Summary judgment is appropriate “if the movant shows that there is no genuine dispute as to any material fact and the movant is entitled to judgment as a matter of law.”[1] In considering whether a genuine dispute of material fact exists, the Court determines whether a reasonable jury could return a verdict for the nonmoving party in the face of all the evidence presented.[2] The Court is required to construe all facts and reasonable inferences in the light most favorable to the nonmoving party.[3]

If the nonmoving party fails to respond, the district court may not grant the motion without first examining the moving party's submission to determine if it has met its initial burden of demonstrating that no material issues of fact remain for trial and the moving party is entitled to judgment as a matter of law. If it has not, summary judgment is not appropriate, for [n]o defense to an insufficient showing is required.[4]

         By failing to respond, Plaintiff “waives the right to respond or to controvert the facts asserted in the summary judgment motion.”[5] “The court should accept as true all material facts asserted and properly supported in the summary judgment motion. But only if those facts entitle the moving party to judgment as a matter of law should the court grant summary judgment.”[6]

         “When a defendant asserts qualified immunity at summary judgment, the burden shifts to the plaintiff to show that: (1) the defendant violated a constitutional right and (2) the constitutional right was clearly established.”[7] The Supreme Court has held that the Court has discretion to determine “which of the two prongs of the qualified immunity analysis should be addressed first in light of the circumstances in the particular case at hand.”[8] “In determining whether the plaintiff has met its burden of establishing a constitutional violation that was clearly established, we will construe the facts in the light most favorable to the plaintiff as the nonmoving party.”[9] However, “a plaintiff's version of the facts must find support in the record.”[10]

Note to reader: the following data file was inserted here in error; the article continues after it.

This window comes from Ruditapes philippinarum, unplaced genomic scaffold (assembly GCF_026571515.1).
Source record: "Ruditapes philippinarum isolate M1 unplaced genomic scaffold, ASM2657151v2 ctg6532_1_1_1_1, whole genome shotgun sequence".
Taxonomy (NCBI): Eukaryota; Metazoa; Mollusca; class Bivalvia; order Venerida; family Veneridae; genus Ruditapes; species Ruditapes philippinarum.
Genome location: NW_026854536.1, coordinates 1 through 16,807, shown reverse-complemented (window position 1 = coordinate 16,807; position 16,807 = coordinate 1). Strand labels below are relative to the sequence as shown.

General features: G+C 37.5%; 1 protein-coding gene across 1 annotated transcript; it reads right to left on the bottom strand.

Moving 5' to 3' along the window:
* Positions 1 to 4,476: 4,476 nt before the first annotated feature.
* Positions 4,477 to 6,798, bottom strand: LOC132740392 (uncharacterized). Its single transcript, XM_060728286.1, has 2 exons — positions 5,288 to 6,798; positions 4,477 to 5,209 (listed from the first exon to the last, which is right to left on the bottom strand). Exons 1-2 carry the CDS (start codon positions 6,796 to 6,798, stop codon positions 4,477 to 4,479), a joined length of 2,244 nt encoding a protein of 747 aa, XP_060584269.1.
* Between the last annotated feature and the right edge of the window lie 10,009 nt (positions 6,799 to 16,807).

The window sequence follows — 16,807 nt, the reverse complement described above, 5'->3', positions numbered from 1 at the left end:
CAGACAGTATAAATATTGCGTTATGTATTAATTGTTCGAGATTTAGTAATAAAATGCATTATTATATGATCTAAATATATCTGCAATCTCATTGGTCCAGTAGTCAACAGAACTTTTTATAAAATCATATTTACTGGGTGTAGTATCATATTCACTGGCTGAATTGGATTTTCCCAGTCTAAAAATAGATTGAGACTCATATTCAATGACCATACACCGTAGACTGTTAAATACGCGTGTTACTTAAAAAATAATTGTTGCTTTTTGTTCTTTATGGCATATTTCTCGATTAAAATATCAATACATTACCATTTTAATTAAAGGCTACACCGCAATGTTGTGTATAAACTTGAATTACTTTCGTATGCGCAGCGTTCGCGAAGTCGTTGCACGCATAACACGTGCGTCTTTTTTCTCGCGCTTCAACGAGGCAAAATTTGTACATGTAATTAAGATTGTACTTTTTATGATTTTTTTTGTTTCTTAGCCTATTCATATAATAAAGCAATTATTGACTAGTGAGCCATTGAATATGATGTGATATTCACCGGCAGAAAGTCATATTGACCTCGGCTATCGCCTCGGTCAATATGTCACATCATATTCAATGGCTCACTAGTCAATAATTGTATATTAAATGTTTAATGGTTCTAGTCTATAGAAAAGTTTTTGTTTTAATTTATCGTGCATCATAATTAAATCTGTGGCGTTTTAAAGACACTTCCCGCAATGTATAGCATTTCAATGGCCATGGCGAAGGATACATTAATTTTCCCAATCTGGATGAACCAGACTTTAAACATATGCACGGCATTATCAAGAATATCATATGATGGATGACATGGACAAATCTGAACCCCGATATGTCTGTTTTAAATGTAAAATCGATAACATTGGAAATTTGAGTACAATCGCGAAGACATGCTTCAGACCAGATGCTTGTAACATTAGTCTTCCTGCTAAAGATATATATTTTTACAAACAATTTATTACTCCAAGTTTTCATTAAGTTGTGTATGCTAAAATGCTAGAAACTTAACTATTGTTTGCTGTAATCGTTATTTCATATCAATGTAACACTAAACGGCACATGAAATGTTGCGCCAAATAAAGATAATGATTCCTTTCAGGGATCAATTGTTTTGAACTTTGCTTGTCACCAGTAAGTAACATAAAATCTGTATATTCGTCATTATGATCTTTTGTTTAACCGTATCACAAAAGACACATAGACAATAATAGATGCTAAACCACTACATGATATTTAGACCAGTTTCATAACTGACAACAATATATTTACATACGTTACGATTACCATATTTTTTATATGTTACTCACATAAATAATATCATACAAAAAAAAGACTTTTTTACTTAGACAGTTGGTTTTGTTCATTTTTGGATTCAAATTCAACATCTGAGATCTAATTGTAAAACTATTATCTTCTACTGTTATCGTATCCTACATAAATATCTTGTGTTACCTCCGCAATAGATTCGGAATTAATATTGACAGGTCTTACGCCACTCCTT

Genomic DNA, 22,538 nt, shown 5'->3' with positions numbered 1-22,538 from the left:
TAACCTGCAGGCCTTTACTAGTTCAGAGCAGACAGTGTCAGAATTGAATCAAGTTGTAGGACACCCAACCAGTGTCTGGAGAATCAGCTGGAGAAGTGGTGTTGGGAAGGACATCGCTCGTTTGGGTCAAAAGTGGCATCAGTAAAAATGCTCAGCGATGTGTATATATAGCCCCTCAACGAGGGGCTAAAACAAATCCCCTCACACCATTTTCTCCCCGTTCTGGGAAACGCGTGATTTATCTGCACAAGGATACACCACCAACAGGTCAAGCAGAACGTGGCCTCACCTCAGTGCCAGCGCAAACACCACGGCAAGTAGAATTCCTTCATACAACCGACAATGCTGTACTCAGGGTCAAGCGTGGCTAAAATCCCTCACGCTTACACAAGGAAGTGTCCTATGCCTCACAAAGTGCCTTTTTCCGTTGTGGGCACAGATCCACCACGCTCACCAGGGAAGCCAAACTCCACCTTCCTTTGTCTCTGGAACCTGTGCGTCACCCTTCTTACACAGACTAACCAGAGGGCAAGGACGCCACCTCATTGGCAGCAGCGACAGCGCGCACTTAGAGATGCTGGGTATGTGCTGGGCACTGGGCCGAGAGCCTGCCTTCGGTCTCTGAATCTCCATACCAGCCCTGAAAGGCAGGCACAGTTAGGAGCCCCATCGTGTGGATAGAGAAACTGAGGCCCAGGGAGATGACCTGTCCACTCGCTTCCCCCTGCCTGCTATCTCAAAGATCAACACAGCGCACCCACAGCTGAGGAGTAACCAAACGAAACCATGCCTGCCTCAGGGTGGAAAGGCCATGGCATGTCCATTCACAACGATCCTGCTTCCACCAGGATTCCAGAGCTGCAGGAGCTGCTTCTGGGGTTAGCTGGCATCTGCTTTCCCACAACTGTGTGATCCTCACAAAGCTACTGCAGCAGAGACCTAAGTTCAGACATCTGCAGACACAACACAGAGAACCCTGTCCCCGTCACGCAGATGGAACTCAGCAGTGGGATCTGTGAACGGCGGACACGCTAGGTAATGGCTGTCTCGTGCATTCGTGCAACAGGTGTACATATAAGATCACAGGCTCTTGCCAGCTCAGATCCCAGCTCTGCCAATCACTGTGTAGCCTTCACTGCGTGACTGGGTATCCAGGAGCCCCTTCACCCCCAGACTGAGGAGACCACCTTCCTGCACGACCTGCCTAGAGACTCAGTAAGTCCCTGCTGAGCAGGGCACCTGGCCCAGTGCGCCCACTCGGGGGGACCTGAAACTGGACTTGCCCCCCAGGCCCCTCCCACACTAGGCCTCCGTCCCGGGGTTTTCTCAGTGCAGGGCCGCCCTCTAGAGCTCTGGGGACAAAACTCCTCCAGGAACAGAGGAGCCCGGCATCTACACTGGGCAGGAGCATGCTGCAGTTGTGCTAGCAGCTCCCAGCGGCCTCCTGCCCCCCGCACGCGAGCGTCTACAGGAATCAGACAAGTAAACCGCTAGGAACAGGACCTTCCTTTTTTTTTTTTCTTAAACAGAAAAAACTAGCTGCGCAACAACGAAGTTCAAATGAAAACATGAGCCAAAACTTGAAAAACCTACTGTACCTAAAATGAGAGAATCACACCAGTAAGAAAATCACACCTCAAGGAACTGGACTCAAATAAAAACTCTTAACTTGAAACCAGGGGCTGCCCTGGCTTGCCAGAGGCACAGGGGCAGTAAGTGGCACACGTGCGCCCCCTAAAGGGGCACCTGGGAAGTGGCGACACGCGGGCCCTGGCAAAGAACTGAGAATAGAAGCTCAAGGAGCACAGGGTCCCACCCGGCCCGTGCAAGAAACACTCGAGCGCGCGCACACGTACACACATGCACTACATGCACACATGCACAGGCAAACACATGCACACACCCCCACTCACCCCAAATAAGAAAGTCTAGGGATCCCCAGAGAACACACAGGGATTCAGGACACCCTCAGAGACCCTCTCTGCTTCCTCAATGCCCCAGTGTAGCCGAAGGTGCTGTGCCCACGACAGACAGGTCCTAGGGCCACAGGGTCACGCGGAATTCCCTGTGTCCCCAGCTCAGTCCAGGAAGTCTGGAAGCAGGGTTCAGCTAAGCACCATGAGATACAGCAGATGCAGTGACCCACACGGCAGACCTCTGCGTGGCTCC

“A clearly established right is one that is sufficiently clear that every reasonable official would have understood that what he is doing violates that right.”[11] The Supreme Court has “repeatedly told courts . . . not to define clearly established law at a high level of generality.”[12]“The dispositive question is whether the violative nature of particular conduct is clearly established. This inquiry must be undertaken in light of the specific context of the case, not as a broad general proposition.”[13] This is especially true “in the Fourth Amendment context, where the Court has recognized that [i]t is sometimes difficult for an officer to determine how the relevant legal doctrine, here excessive force, will apply to the factual situation the officer confronts.”[14]


         Plaintiff brings two claims: unlawful restraint and excessive force. The Court considers both claims under the Fourth Amendment.


         Plaintiff's first claim is for “unlawful restraint of anothers [sic] personal liberty.”[15] The Court ...